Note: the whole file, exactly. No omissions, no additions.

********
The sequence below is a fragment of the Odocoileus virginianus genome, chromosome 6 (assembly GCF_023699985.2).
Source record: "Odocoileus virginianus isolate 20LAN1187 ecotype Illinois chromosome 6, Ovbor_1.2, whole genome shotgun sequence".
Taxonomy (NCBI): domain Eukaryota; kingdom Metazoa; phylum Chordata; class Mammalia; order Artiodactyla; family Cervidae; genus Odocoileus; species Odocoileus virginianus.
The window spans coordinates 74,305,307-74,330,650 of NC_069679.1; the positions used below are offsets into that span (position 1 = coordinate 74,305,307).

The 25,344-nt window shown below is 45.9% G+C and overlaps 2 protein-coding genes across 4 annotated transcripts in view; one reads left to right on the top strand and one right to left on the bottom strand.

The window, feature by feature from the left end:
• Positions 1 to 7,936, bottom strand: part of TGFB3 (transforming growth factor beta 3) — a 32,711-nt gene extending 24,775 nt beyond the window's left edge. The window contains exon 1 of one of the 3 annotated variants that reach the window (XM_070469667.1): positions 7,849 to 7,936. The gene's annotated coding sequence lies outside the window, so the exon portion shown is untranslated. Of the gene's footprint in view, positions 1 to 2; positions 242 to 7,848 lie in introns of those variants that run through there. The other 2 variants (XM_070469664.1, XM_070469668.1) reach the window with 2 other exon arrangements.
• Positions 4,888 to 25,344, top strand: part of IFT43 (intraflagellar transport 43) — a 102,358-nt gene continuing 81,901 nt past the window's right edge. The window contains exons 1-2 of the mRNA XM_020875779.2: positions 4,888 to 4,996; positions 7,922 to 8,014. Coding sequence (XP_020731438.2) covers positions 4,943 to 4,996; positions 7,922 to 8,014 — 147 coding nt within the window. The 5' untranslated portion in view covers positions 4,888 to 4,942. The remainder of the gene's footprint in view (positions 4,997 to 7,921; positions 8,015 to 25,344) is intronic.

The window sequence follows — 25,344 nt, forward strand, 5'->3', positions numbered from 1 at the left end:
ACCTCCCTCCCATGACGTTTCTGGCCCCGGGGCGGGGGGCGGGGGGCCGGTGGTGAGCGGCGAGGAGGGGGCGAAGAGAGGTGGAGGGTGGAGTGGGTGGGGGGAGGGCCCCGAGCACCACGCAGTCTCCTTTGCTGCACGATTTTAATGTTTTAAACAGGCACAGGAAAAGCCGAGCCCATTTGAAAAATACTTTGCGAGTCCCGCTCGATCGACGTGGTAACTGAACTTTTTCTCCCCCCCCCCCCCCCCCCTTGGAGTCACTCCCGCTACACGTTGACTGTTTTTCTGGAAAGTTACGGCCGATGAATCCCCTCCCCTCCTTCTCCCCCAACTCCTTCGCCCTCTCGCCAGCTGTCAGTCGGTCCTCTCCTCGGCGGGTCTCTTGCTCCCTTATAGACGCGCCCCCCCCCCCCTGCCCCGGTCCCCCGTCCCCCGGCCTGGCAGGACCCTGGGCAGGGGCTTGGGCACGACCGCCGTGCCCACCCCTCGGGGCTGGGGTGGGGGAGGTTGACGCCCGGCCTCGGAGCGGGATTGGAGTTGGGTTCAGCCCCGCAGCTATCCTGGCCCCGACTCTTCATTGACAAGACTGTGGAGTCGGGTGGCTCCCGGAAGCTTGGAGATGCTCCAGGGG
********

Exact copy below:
The sequence below is a fragment of the Odocoileus virginianus genome, chromosome 6 (assembly GCF_023699985.2).
Source record: "Odocoileus virginianus isolate 20LAN1187 ecotype Illinois chromosome 6, Ovbor_1.2, whole genome shotgun sequence".
Taxonomy (NCBI): domain Eukaryota; kingdom Metazoa; phylum Chordata; class Mammalia; order Artiodactyla; family Cervidae; genus Odocoileus; species Odocoileus virginianus.
The window spans coordinates 74,305,307-74,330,650 of NC_069679.1; the positions used below are offsets into that span (position 1 = coordinate 74,305,307).

The 25,344-nt window shown below is 45.9% G+C and overlaps 2 protein-coding genes across 4 annotated transcripts in view; one reads left to right on the top strand and one right to left on the bottom strand.

The window, feature by feature from the left end:
• Positions 1 to 7,936, bottom strand: part of TGFB3 (transforming growth factor beta 3) — a 32,711-nt gene extending 24,775 nt beyond the window's left edge. The window contains exon 1 of one of the 3 annotated variants that reach the window (XM_070469667.1): positions 7,849 to 7,936. The gene's annotated coding sequence lies outside the window, so the exon portion shown is untranslated. Of the gene's footprint in view, positions 1 to 2; positions 242 to 7,848 lie in introns of those variants that run through there. The other 2 variants (XM_070469664.1, XM_070469668.1) reach the window with 2 other exon arrangements.
• Positions 4,888 to 25,344, top strand: part of IFT43 (intraflagellar transport 43) — a 102,358-nt gene continuing 81,901 nt past the window's right edge. The window contains exons 1-2 of the mRNA XM_020875779.2: positions 4,888 to 4,996; positions 7,922 to 8,014. Coding sequence (XP_020731438.2) covers positions 4,943 to 4,996; positions 7,922 to 8,014 — 147 coding nt within the window. The 5' untranslated portion in view covers positions 4,888 to 4,942. The remainder of the gene's footprint in view (positions 4,997 to 7,921; positions 8,015 to 25,344) is intronic.

The window sequence follows — 25,344 nt, forward strand, 5'->3', positions numbered from 1 at the left end:
ACCTCCCTCCCATGACGTTTCTGGCCCCGGGGCGGGGGGCGGGGGGCCGGTGGTGAGCGGCGAGGAGGGGGCGAAGAGAGGTGGAGGGTGGAGTGGGTGGGGGGAGGGCCCCGAGCACCACGCAGTCTCCTTTGCTGCACGATTTTAATGTTTTAAACAGGCACAGGAAAAGCCGAGCCCATTTGAAAAATACTTTGCGAGTCCCGCTCGATCGACGTGGTAACTGAACTTTTTCTCCCCCCCCCCCCCCCCCCTTGGAGTCACTCCCGCTACACGTTGACTGTTTTTCTGGAAAGTTACGGCCGATGAATCCCCTCCCCTCCTTCTCCCCCAACTCCTTCGCCCTCTCGCCAGCTGTCAGTCGGTCCTCTCCTCGGCGGGTCTCTTGCTCCCTTATAGACGCGCCCCCCCCCCCCTGCCCCGGTCCCCCGTCCCCCGGCCTGGCAGGACCCTGGGCAGGGGCTTGGGCACGACCGCCGTGCCCACCCCTCGGGGCTGGGGTGGGGGAGGTTGACGCCCGGCCTCGGAGCGGGATTGGAGTTGGGTTCAGCCCCGCAGCTATCCTGGCCCCGACTCTTCATTGACAAGACTGTGGAGTCGGGTGGCTCCCGGAAGCTTGGAGATGCTCCAGGGG